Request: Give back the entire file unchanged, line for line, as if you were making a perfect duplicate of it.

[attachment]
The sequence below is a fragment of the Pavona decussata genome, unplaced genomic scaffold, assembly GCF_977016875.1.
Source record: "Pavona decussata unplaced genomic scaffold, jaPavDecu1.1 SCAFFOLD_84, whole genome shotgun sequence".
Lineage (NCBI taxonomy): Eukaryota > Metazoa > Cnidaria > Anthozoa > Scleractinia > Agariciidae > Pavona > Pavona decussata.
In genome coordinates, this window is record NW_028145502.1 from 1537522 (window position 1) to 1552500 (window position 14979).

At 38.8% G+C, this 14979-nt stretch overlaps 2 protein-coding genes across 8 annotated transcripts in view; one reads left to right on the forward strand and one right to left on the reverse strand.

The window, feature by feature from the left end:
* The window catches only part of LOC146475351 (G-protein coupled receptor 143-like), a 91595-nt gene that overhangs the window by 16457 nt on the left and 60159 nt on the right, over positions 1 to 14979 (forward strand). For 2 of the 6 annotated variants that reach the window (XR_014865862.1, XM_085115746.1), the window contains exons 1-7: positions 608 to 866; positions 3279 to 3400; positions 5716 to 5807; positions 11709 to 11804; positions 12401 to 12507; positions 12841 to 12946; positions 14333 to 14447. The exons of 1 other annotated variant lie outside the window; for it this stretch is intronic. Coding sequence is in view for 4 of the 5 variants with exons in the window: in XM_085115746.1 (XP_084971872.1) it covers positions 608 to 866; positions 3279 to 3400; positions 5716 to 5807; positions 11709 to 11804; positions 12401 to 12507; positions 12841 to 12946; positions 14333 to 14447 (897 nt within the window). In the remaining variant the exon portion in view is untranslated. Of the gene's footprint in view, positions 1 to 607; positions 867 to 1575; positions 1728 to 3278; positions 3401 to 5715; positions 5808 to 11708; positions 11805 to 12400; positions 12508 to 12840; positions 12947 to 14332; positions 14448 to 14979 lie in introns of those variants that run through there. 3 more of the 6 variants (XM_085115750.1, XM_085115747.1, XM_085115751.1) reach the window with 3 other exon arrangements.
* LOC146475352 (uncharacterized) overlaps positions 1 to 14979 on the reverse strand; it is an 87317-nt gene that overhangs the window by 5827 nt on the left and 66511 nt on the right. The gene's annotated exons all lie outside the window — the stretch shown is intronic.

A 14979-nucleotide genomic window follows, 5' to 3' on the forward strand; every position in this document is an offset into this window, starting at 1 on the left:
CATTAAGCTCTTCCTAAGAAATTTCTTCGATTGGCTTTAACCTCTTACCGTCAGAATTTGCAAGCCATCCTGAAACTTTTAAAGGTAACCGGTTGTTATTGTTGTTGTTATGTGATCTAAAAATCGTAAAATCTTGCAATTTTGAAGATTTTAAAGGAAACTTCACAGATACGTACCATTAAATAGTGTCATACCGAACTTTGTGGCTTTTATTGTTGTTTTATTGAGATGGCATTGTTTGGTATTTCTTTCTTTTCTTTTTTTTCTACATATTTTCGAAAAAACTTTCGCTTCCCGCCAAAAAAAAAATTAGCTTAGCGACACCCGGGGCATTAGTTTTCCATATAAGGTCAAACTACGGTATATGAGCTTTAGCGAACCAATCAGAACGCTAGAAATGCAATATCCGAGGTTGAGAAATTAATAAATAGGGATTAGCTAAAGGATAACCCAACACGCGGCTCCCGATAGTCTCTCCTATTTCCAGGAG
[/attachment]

The sequence below is a fragment of the Pavona decussata genome, unplaced genomic scaffold, assembly GCF_977016875.1.
Source record: "Pavona decussata unplaced genomic scaffold, jaPavDecu1.1 SCAFFOLD_84, whole genome shotgun sequence".
Lineage (NCBI taxonomy): Eukaryota > Metazoa > Cnidaria > Anthozoa > Scleractinia > Agariciidae > Pavona > Pavona decussata.
In genome coordinates, this window is record NW_028145502.1 from 1537522 (window position 1) to 1552500 (window position 14979).

At 38.8% G+C, this 14979-nt stretch overlaps 2 protein-coding genes across 8 annotated transcripts in view; one reads left to right on the forward strand and one right to left on the reverse strand.

The window, feature by feature from the left end:
* The window catches only part of LOC146475351 (G-protein coupled receptor 143-like), a 91595-nt gene that overhangs the window by 16457 nt on the left and 60159 nt on the right, over positions 1 to 14979 (forward strand). For 2 of the 6 annotated variants that reach the window (XR_014865862.1, XM_085115746.1), the window contains exons 1-7: positions 608 to 866; positions 3279 to 3400; positions 5716 to 5807; positions 11709 to 11804; positions 12401 to 12507; positions 12841 to 12946; positions 14333 to 14447. The exons of 1 other annotated variant lie outside the window; for it this stretch is intronic. Coding sequence is in view for 4 of the 5 variants with exons in the window: in XM_085115746.1 (XP_084971872.1) it covers positions 608 to 866; positions 3279 to 3400; positions 5716 to 5807; positions 11709 to 11804; positions 12401 to 12507; positions 12841 to 12946; positions 14333 to 14447 (897 nt within the window). In the remaining variant the exon portion in view is untranslated. Of the gene's footprint in view, positions 1 to 607; positions 867 to 1575; positions 1728 to 3278; positions 3401 to 5715; positions 5808 to 11708; positions 11805 to 12400; positions 12508 to 12840; positions 12947 to 14332; positions 14448 to 14979 lie in introns of those variants that run through there. 3 more of the 6 variants (XM_085115750.1, XM_085115747.1, XM_085115751.1) reach the window with 3 other exon arrangements.
* LOC146475352 (uncharacterized) overlaps positions 1 to 14979 on the reverse strand; it is an 87317-nt gene that overhangs the window by 5827 nt on the left and 66511 nt on the right. The gene's annotated exons all lie outside the window — the stretch shown is intronic.

A 14979-nucleotide genomic window follows, 5' to 3' on the forward strand; every position in this document is an offset into this window, starting at 1 on the left:
CATTAAGCTCTTCCTAAGAAATTTCTTCGATTGGCTTTAACCTCTTACCGTCAGAATTTGCAAGCCATCCTGAAACTTTTAAAGGTAACCGGTTGTTATTGTTGTTGTTATGTGATCTAAAAATCGTAAAATCTTGCAATTTTGAAGATTTTAAAGGAAACTTCACAGATACGTACCATTAAATAGTGTCATACCGAACTTTGTGGCTTTTATTGTTGTTTTATTGAGATGGCATTGTTTGGTATTTCTTTCTTTTCTTTTTTTTCTACATATTTTCGAAAAAACTTTCGCTTCCCGCCAAAAAAAAAATTAGCTTAGCGACACCCGGGGCATTAGTTTTCCATATAAGGTCAAACTACGGTATATGAGCTTTAGCGAACCAATCAGAACGCTAGAAATGCAATATCCGAGGTTGAGAAATTAATAAATAGGGATTAGCTAAAGGATAACCCAACACGCGGCTCCCGATAGTCTCTCCTATTTCCAGGAG